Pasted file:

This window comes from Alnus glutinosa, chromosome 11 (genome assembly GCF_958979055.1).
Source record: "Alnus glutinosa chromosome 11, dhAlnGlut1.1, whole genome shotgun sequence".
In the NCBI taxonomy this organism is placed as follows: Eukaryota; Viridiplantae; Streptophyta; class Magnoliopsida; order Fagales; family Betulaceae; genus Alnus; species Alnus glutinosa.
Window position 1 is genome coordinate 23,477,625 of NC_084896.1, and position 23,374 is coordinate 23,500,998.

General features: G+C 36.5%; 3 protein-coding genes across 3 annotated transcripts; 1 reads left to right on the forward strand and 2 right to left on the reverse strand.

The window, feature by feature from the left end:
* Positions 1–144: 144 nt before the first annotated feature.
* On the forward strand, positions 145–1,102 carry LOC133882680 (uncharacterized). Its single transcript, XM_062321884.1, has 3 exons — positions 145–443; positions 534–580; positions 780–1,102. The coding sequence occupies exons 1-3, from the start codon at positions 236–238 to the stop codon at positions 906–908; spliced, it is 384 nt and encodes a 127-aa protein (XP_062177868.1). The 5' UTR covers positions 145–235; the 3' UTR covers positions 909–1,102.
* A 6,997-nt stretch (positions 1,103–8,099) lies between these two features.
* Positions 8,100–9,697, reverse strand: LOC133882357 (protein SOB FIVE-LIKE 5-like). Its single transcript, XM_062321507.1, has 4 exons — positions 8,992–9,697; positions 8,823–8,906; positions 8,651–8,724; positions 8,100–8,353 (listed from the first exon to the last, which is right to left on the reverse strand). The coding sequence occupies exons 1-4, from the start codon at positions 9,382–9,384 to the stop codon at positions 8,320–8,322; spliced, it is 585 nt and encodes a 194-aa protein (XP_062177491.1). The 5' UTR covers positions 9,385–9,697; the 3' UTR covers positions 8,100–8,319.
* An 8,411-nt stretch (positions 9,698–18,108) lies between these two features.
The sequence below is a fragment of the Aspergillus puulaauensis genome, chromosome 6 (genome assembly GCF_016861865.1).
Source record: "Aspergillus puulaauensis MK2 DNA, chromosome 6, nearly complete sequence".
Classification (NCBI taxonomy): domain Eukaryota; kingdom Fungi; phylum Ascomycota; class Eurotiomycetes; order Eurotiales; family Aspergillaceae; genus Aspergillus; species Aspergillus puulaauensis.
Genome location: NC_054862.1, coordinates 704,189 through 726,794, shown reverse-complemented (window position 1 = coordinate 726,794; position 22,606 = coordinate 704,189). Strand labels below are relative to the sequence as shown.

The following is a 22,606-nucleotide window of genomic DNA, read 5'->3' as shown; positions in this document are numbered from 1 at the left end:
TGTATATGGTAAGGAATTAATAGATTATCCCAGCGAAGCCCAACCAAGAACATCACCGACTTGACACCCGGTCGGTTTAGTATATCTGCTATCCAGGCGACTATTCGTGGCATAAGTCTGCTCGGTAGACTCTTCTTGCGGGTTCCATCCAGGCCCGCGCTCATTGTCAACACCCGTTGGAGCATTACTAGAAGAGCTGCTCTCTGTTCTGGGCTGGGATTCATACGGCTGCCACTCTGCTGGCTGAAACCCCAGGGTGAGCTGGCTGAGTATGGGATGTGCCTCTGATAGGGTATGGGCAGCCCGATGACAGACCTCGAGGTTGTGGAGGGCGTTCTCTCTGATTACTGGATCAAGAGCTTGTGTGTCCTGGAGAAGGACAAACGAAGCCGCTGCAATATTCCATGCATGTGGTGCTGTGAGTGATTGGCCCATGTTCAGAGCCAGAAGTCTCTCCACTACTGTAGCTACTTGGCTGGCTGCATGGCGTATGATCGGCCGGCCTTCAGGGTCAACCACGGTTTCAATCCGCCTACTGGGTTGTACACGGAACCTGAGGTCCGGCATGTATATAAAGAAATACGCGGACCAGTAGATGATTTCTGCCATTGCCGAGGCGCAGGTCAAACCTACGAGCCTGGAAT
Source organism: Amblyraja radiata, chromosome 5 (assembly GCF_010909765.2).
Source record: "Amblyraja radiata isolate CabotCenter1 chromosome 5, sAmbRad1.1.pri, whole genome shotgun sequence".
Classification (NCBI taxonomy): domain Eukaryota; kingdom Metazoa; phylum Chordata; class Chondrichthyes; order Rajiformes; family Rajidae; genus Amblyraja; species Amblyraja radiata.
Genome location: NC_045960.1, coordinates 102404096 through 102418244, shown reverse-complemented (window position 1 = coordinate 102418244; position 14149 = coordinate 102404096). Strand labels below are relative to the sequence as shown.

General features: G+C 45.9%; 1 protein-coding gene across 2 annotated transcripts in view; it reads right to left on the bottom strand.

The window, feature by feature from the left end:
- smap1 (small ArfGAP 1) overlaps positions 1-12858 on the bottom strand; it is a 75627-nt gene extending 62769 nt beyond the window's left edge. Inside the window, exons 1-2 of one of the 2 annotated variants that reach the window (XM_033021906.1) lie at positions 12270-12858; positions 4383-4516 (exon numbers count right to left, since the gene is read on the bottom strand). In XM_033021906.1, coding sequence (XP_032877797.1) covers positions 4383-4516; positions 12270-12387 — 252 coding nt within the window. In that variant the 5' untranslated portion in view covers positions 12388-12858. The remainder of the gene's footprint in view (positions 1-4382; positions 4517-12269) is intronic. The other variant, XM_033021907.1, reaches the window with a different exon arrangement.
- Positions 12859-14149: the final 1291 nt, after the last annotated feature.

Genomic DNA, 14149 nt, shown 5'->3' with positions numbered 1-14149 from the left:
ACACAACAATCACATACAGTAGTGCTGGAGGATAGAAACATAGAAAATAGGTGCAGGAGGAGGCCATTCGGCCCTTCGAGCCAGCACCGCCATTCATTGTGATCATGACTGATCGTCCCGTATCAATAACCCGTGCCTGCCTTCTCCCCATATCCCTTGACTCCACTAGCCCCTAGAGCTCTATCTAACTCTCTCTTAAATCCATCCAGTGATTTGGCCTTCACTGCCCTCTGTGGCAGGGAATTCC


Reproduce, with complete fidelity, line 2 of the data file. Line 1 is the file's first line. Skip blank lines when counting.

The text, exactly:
Source record: "Alnus glutinosa chromosome 11, dhAlnGlut1.1, whole genome shotgun sequence".